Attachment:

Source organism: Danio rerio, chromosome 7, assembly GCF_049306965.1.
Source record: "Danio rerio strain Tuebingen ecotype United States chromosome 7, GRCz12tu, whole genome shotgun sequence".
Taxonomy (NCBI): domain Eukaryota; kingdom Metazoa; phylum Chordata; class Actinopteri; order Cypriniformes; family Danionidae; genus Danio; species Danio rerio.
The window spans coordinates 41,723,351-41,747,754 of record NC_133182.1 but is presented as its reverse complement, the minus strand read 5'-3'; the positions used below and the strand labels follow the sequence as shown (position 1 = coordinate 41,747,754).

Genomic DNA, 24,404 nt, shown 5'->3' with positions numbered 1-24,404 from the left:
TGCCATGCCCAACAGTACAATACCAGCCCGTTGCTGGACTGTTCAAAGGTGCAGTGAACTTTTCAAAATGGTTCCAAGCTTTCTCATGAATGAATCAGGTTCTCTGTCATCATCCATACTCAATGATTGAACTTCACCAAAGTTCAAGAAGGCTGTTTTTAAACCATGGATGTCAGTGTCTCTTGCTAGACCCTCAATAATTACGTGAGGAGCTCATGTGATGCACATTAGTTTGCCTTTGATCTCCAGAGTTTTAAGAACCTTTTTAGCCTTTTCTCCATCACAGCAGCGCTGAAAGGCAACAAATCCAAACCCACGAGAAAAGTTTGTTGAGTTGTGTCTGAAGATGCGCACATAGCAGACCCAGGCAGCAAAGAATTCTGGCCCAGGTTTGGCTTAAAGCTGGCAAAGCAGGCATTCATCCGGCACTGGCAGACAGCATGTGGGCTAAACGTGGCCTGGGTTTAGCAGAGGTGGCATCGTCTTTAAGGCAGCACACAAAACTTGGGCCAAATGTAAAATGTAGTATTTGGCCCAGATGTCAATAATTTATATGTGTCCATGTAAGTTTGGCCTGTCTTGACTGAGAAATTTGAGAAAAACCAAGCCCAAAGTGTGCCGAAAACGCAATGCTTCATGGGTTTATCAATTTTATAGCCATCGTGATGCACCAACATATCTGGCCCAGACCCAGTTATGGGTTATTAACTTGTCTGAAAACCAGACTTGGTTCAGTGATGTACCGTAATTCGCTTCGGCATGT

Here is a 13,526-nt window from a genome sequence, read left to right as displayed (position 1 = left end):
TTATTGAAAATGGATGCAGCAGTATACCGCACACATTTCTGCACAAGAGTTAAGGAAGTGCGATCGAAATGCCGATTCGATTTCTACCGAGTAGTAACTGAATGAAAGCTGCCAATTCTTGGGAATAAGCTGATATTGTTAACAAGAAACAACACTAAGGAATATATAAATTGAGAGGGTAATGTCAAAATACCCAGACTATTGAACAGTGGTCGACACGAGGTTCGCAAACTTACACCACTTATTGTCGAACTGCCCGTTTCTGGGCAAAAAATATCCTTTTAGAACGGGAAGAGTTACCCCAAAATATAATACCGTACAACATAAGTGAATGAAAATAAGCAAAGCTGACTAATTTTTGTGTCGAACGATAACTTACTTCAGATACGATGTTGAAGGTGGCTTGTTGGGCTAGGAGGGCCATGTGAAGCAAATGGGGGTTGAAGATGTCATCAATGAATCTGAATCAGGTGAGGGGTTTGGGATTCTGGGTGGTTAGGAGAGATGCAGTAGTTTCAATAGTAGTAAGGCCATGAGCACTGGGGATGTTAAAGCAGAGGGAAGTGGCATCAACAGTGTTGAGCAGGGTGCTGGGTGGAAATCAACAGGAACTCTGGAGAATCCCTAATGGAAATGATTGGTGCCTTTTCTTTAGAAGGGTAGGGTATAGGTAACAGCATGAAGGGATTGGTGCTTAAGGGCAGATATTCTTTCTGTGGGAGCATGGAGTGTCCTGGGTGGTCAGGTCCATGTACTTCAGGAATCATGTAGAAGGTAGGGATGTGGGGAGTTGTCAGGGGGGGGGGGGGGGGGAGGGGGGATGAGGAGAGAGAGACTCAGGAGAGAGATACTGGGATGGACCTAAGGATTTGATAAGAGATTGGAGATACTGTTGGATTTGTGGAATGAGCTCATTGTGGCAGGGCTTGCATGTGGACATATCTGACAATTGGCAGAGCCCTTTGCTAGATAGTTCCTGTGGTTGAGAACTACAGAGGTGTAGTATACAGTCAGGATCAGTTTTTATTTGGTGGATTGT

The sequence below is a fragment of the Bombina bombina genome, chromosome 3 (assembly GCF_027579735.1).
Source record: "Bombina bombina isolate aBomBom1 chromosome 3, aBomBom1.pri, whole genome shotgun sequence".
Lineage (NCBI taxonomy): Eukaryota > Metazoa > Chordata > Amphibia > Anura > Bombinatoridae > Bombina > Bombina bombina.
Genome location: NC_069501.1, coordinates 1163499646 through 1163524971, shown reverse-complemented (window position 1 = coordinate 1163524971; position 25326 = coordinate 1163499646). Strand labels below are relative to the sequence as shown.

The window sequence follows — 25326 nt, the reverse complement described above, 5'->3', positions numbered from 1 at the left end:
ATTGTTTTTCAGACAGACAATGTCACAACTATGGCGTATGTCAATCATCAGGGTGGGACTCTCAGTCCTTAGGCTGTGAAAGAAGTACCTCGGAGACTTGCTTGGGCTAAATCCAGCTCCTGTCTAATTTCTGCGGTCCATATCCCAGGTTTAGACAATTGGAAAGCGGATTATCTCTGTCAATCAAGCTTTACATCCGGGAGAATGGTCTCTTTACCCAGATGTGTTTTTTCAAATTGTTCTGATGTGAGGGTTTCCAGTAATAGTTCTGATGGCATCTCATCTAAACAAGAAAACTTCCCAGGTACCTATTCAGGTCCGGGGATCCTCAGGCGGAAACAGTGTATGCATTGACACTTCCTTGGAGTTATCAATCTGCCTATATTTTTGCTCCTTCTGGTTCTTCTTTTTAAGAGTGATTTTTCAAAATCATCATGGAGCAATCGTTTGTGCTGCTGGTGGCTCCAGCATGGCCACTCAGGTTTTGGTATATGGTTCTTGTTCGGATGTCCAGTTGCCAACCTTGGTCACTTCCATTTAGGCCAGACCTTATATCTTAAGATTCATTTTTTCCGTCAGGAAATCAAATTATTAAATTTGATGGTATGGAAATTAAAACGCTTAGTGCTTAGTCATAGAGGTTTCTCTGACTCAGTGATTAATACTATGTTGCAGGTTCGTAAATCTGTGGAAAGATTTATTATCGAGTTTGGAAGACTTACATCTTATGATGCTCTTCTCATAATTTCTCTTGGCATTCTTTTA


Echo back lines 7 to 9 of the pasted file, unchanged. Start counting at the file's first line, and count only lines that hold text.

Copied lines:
Here is a 13,526-nt window from a genome sequence, read left to right as displayed (position 1 = left end):
TTATTGAAAATGGATGCAGCAGTATACCGCACACATTTCTGCACAAGAGTTAAGGAAGTGCGATCGAAATGCCGATTCGATTTCTACCGAGTAGTAACTGAATGAAAGCTGCCAATTCTTGGGAATAAGCTGATATTGTTAACAAGAAACAACACTAAGGAATATATAAATTGAGAGGGTAATGTCAAAATACCCAGACTATTGAACAGTGGTCGACACGAGGTTCGCAAACTTACACCACTTATTGTCGAACTGCCCGTTTCTGGGCAAAAAATATCCTTTTAGAACGGGAAGAGTTACCCCAAAATATAATACCGTACAACATAAGTGAATGAAAATAAGCAAAGCTGACTAATTTTTGTGTCGAACGATAACTTACTTCAGATACGATGTTGAAGGTGGCTTGTTGGGCTAGGAGGGCCATGTGAAGCAAATGGGGGTTGAAGATGTCATCAATGAATCTGAATCAGGTGAGGGGTTTGGGATTCTGGGTGGTTAGGAGAGATGCAGTAGTTTCAATAGTAGTAAGGCCATGAGCACTGGGGATGTTAAAGCAGAGGGAAGTGGCATCAACAGTGTTGAGCAGGGTGCTGGGTGGAAATCAACAGGAACTCTGGAGAATCCCTAATGGAAATGATTGGTGCCTTTTCTTTAGAAGGGTAGGGTATAGGTAACAGCATGAAGGGATTGGTGCTTAAGGGCAGATATTCTTTCTGTGGGAGCATGGAGTGTCCTGGGTGGTCAGGTCCATGTACTTCAGGAATCATGTAGAAGGTAGGGATGTGGGGAGTTGTCAGGGGGGGGGGGGGGGGGAGGGGGGATGAGGAGAGAGAGACTCAGGAGAGAGATACTGGGATGGACCTAAGGATTTGATAAGAGATTGGAGATACTGTTGGATTTGTGGAATGAGCTCATTGTGGCAGGGCTTGCATGTGGACATATCTGACAATTGGCAGAGCCCTTTGCTAGATAGTTCCTGTGGTTGAGAACTACAGAGGTGTAGTATACAGTCAGGATCAGTTTTTATTTGGTGGATTGT

The sequence below is a fragment of the Bombina bombina genome, chromosome 3 (assembly GCF_027579735.1).